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Discriminatory attitudes about patients who are overweight or obese are pervasive in society, even among physicians. Here are five steps to help change that.

Fam Pract Manag. 2022;29(2):21-25

This content conforms to AAFP criteria for CME.

Author disclosures: no relevant financial relationships.

Cardiorespiratory fitness is a strong predictor of morbidity and mortality for individuals of all weights, yet clinicians, researchers, and the public tend to focus more on weight and body mass index (BMI) than the importance of good nutrition and physical activity.14

This reflects a national culture of weight stigmatization and bias expressed through discrimination, stereotypes, and negative attitudes/beliefs about those who are overweight or obese. Those who are overweight or obese report experiencing weight stigma throughout all areas of life, including health care.57 Physicians and other providers sometimes perceive those with obesity as noncompliant, overindulgent, lazy, and unsuccessful. They are less respected than patients who are not overweight, and some doctors report they would rather not care for those who are overweight.6 An inverse relationship has been reported between patient BMI and primary care physicians' patience, job satisfaction, and willingness to assist the patient.8 Doctors choose to spend less time with patients with obesity and order fewer preventive and diagnostic tests for them.6 Furthermore, some physicians report feeling they do not have the comfort, knowledge, time, or skill set to effectively counsel patients on issues related to weight.9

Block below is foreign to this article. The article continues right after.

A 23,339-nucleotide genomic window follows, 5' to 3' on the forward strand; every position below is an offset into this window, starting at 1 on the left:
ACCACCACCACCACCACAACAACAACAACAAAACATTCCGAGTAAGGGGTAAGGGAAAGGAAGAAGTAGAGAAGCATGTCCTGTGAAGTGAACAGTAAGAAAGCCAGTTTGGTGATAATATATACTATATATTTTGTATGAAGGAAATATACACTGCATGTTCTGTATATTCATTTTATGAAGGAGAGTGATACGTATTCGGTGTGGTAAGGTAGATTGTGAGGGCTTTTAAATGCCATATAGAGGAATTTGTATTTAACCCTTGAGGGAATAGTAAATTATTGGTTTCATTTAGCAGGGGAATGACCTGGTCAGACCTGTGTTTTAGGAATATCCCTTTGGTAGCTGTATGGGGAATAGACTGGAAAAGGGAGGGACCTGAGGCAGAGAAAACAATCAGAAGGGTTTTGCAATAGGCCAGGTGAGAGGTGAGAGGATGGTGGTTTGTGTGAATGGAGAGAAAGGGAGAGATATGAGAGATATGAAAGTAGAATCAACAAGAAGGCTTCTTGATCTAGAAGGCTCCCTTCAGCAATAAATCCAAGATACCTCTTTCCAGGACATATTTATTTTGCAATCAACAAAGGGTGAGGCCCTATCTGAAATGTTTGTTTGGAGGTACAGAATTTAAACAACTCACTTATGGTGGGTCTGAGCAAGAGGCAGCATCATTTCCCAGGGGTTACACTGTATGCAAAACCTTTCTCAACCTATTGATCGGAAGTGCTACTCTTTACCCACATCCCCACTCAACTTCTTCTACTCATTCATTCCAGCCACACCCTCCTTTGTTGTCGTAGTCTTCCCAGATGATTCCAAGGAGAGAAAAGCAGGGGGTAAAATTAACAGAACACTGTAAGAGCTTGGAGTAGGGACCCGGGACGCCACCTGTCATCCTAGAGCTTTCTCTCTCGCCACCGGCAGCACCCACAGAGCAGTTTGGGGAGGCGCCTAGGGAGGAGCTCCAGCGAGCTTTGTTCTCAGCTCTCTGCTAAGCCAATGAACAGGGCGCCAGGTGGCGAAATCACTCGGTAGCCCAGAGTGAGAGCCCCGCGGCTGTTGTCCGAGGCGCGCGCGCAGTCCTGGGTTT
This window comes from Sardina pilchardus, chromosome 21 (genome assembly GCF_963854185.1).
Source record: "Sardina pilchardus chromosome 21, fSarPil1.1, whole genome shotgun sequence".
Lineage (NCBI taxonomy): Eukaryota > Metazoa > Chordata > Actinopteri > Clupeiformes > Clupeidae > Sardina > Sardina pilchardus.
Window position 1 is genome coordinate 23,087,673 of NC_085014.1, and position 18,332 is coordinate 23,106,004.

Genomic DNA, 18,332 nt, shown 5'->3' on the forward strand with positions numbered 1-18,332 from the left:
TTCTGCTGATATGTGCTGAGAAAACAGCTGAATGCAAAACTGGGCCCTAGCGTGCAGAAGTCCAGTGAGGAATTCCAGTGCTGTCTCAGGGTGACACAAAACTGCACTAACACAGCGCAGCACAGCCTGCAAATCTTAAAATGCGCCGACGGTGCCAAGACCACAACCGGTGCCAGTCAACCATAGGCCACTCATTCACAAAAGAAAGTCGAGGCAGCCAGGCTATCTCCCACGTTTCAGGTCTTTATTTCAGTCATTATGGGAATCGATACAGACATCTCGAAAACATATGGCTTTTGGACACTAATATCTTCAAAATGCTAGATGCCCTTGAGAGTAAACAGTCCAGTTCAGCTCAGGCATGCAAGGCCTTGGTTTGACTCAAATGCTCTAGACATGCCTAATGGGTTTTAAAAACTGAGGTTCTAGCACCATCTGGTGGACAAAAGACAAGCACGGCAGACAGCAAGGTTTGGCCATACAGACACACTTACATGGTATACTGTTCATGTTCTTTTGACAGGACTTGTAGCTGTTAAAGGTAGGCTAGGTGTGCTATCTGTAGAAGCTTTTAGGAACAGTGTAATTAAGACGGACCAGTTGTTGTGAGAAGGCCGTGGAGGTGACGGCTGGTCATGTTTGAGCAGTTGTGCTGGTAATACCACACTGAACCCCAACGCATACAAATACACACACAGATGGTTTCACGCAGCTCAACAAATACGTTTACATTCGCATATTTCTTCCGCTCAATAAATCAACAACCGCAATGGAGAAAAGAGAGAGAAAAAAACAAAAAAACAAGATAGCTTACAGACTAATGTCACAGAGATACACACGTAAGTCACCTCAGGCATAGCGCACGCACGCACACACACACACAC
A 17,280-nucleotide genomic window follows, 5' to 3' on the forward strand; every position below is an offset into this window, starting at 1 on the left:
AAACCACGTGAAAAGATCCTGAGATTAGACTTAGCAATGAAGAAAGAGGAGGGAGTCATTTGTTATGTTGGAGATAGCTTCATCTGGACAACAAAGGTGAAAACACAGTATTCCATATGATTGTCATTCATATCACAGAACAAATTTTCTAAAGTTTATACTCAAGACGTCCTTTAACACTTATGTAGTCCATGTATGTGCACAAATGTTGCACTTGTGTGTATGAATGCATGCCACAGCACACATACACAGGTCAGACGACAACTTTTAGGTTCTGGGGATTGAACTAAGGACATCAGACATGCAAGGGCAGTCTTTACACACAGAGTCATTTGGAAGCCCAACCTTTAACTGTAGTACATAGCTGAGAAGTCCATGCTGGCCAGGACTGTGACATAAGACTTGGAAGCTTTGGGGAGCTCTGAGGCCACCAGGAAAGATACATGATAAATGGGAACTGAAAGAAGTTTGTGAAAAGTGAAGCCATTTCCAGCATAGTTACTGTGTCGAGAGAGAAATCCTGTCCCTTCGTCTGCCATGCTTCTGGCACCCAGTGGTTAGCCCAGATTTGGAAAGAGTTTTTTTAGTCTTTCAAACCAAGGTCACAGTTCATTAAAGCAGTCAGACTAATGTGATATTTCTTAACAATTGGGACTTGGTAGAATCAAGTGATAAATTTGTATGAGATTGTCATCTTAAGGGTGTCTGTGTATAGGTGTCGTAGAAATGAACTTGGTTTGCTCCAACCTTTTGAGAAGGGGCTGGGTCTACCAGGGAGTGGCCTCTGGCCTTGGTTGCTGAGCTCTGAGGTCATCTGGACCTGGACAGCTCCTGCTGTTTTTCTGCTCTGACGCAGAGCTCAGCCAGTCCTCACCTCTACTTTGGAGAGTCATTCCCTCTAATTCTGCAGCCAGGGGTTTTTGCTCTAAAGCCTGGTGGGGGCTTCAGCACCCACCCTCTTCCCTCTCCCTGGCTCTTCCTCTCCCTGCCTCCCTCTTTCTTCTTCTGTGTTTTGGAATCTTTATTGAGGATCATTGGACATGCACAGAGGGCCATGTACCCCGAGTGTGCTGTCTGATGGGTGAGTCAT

Focusing too much on weight rather than taking a more holistic approach can be detrimental to the care of all patients, whether overweight or not. Prioritizing a number on a scale over patients' individual characteristics and concerns increases the risk of “false negatives” (failing to diagnose a problem, such as type 2 diabetes, because the patient is not overweight) or “false positives” (incorrectly diagnosing a healthy person as unhealthy due to a higher weight). It can also be harder for patients who are overweight to receive proper care for concerns unrelated to weight. For example, if a patient who is overweight or obese seeks an appointment for a sinus infection or seasonal allergies and is given unsolicited advice to lose weight, this can lead to feelings of shame and delay in seeking care in the future.6

Clinicians can lessen weight stigma and improve health outcomes by communicating more productively with patients who are overweight or obese.10 This article offers five recommendations for more compassionate care, reviewed by a panel of patients in the University of South Carolina's Patient Engagement Studio, whose mission is to provide patient perspectives in scientific research and health system innovations.

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